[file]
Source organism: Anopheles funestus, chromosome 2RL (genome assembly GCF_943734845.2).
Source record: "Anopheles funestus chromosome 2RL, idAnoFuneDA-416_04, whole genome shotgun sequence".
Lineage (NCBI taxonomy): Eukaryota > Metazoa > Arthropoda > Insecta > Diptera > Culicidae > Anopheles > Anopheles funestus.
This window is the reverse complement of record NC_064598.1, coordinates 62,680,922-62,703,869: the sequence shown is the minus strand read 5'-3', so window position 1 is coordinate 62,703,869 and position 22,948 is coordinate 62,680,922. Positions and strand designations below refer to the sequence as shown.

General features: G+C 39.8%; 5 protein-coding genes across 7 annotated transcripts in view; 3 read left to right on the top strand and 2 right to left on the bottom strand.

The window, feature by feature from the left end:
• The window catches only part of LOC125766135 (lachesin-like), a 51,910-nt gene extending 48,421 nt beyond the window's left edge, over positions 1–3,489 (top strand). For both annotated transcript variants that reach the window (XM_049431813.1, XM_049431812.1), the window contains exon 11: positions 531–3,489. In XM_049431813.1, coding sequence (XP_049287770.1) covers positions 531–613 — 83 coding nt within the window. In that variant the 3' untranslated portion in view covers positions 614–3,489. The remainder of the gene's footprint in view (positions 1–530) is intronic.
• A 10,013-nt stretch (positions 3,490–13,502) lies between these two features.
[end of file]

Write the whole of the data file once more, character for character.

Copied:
Source organism: Anopheles funestus, chromosome 2RL (genome assembly GCF_943734845.2).
Source record: "Anopheles funestus chromosome 2RL, idAnoFuneDA-416_04, whole genome shotgun sequence".
Lineage (NCBI taxonomy): Eukaryota > Metazoa > Arthropoda > Insecta > Diptera > Culicidae > Anopheles > Anopheles funestus.
This window is the reverse complement of record NC_064598.1, coordinates 62,680,922-62,703,869: the sequence shown is the minus strand read 5'-3', so window position 1 is coordinate 62,703,869 and position 22,948 is coordinate 62,680,922. Positions and strand designations below refer to the sequence as shown.

General features: G+C 39.8%; 5 protein-coding genes across 7 annotated transcripts in view; 3 read left to right on the top strand and 2 right to left on the bottom strand.

The window, feature by feature from the left end:
• The window catches only part of LOC125766135 (lachesin-like), a 51,910-nt gene extending 48,421 nt beyond the window's left edge, over positions 1–3,489 (top strand). For both annotated transcript variants that reach the window (XM_049431813.1, XM_049431812.1), the window contains exon 11: positions 531–3,489. In XM_049431813.1, coding sequence (XP_049287770.1) covers positions 531–613 — 83 coding nt within the window. In that variant the 3' untranslated portion in view covers positions 614–3,489. The remainder of the gene's footprint in view (positions 1–530) is intronic.
• A 10,013-nt stretch (positions 3,490–13,502) lies between these two features.